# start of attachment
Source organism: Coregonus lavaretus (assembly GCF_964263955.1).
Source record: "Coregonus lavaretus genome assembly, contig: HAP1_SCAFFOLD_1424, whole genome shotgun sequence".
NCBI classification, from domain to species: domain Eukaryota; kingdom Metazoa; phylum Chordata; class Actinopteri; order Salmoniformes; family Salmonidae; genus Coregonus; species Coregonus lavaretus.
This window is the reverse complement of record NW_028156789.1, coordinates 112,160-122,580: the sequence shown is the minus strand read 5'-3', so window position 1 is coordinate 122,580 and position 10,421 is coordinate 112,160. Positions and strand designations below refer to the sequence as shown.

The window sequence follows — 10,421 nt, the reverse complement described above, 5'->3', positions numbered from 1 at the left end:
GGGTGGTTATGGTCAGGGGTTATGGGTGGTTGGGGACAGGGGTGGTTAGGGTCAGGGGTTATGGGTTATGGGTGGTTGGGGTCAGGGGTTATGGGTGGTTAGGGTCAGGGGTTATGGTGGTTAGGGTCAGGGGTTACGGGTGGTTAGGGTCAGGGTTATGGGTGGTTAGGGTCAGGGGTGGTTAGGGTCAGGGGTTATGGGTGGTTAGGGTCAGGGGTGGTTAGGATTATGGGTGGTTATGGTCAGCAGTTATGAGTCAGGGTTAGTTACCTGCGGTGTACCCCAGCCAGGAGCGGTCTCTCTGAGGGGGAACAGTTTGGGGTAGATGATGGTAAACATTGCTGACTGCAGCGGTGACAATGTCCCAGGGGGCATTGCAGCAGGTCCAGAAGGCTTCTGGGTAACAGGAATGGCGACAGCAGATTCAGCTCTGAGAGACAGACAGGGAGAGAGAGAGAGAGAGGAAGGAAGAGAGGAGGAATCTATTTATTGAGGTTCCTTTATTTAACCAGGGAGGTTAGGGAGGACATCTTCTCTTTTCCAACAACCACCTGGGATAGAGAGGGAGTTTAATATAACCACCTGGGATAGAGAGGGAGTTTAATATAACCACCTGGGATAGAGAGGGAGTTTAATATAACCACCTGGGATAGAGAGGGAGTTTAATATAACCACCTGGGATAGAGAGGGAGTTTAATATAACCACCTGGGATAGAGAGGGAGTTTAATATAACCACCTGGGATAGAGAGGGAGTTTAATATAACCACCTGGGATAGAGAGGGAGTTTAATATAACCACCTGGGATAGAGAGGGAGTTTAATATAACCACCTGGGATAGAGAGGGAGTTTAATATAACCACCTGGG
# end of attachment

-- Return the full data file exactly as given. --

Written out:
Source organism: Coregonus lavaretus (assembly GCF_964263955.1).
Source record: "Coregonus lavaretus genome assembly, contig: HAP1_SCAFFOLD_1424, whole genome shotgun sequence".
NCBI classification, from domain to species: domain Eukaryota; kingdom Metazoa; phylum Chordata; class Actinopteri; order Salmoniformes; family Salmonidae; genus Coregonus; species Coregonus lavaretus.
This window is the reverse complement of record NW_028156789.1, coordinates 112,160-122,580: the sequence shown is the minus strand read 5'-3', so window position 1 is coordinate 122,580 and position 10,421 is coordinate 112,160. Positions and strand designations below refer to the sequence as shown.

The window sequence follows — 10,421 nt, the reverse complement described above, 5'->3', positions numbered from 1 at the left end:
GGGTGGTTATGGTCAGGGGTTATGGGTGGTTGGGGACAGGGGTGGTTAGGGTCAGGGGTTATGGGTTATGGGTGGTTGGGGTCAGGGGTTATGGGTGGTTAGGGTCAGGGGTTATGGTGGTTAGGGTCAGGGGTTACGGGTGGTTAGGGTCAGGGTTATGGGTGGTTAGGGTCAGGGGTGGTTAGGGTCAGGGGTTATGGGTGGTTAGGGTCAGGGGTGGTTAGGATTATGGGTGGTTATGGTCAGCAGTTATGAGTCAGGGTTAGTTACCTGCGGTGTACCCCAGCCAGGAGCGGTCTCTCTGAGGGGGAACAGTTTGGGGTAGATGATGGTAAACATTGCTGACTGCAGCGGTGACAATGTCCCAGGGGGCATTGCAGCAGGTCCAGAAGGCTTCTGGGTAACAGGAATGGCGACAGCAGATTCAGCTCTGAGAGACAGACAGGGAGAGAGAGAGAGAGAGGAAGGAAGAGAGGAGGAATCTATTTATTGAGGTTCCTTTATTTAACCAGGGAGGTTAGGGAGGACATCTTCTCTTTTCCAACAACCACCTGGGATAGAGAGGGAGTTTAATATAACCACCTGGGATAGAGAGGGAGTTTAATATAACCACCTGGGATAGAGAGGGAGTTTAATATAACCACCTGGGATAGAGAGGGAGTTTAATATAACCACCTGGGATAGAGAGGGAGTTTAATATAACCACCTGGGATAGAGAGGGAGTTTAATATAACCACCTGGGATAGAGAGGGAGTTTAATATAACCACCTGGGATAGAGAGGGAGTTTAATATAACCACCTGGGATAGAGAGGGAGTTTAATATAACCACCTGGGATAGAGAGGGAGTTTAATATAACCACCTGGG